ARLINGTON -- Alexi Ogando didn't have any more wiggle room in the second inning.
Scott Feldman started warming in the bullpen, and Ogando's starting days the rest of the season seemed to be in question. He had loaded the bases by issuing walks to two of the first four batters, and his pitch count was climbing.
Even though he needed 39 pitches, Ogando got out of it by striking out the next two batters. After that, Ogando showed the stuff that made him an All-Star in helping the Rangers to a 7-4 victory over the Cleveland Indians on Thursday night at Rangers Ballpark.
Texas swept the three-game series against Cleveland, and took a 3 1/2-game lead over the Angels in the American League West with 12 games left. The Rangers are on a four-game winning streak, their longest since a six-game streak from Aug. 12-17.
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It all started with Ogando escaping the second-inning jam. With one out, he walked Shelley Duncan to load the bases, but remained unscathed by striking out Lonnie Chisenhall and Lou Marson. Manager Ron Washington later said Ogando was a batter away from being pulled.
"Sometimes during the game, you'll have times like that," Ogando said. "I was going too much to my left side on my fastball, and that's why I didn't have control. I was able to fix it, and get out of it."
Ogando retired 12 straight before giving up a one-out single to Jason Kipnis in the sixth. Ogando then induced an inning-ending double play grounder by Ezequiel Carrera.
Ogando was done after six scoreless innings, allowing two hits with two walks and four strikeouts to pick up win No. 13. Minus the 39-pitch second, he needed only 53 pitches for his other five innings. It was his first scoreless start since he threw eight shutout innings against the Angels on July 19.
Washington said Ogando's rotation spot was never in jeopardy, and added that Ogando would make another start, although he didn't specify when.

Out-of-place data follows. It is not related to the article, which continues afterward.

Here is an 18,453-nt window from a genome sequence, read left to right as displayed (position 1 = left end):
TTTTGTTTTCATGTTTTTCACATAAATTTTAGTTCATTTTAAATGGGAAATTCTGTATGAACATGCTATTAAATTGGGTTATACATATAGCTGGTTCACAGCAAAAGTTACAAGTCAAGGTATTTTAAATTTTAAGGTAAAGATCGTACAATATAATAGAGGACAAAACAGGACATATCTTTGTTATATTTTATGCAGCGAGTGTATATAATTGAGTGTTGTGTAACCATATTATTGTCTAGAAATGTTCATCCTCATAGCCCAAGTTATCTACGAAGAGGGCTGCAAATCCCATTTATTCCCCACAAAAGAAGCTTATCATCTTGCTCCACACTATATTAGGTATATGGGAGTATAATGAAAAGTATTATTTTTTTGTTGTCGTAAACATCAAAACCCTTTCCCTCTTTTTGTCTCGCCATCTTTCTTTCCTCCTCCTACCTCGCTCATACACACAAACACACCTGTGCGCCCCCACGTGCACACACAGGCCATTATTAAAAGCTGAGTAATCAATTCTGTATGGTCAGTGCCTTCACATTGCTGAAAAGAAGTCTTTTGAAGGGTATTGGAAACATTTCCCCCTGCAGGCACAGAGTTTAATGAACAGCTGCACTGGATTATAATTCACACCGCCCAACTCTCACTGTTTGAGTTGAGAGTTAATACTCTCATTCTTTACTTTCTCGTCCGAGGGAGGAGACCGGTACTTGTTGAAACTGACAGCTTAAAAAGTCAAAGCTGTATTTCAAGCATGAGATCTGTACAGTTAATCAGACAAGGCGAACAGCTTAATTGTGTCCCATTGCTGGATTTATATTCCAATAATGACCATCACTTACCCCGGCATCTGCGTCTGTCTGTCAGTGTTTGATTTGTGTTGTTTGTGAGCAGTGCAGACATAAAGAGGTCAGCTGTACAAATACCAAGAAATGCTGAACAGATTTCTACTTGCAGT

"We'll wait and see, but it's on the schedule," Washington said. "He needed to have that start for himself. We have confidence in his ability. He needed to have it for himself."
Going into the start, Ogando had a 7.81 ERA over his last six starts, including a stretch in which one of his starts was skipped. Ogando, though, said he never lost confidence, and didn't feel as though he was pitching to stay in the rotation.
"I don't have control on that," Ogando said. "I try to do the best job that I can. I felt great tonight, and I think I can finish strong."
The Rangers' offense backed Ogando with another big inning.
With a 1-0 lead going into the fifth, Texas broke it open with five runs. Endy Chavez got it started, sliding into first base to reach on an infield single. Ian Kinsler then drew a walk, and Elvis Andrus advanced the runners with a sacrifice bunt.
Cleveland intentionally walked Josh Hamilton to load the bases, but it backfired when Michael Young came through with a three-run double to left. Adrian Beltre made it a 6-0 lead with a two-run opposite-field shot into the Rangers bullpen.
"That was the obvious move [to walk Hamilton] because you want the righty-righty matchup," said Young, who passed the 100-RBI mark for the second time in his career. "I was just focusing on my job. At that point, we just wanted to get one across."
Hamilton added a solo shot in the seventh, his third consecutive game with a homer.
The Indians scored all four runs off the Rangers' bullpen in the late innings, but never truly threatened.
Drew Davison, 817-390-7760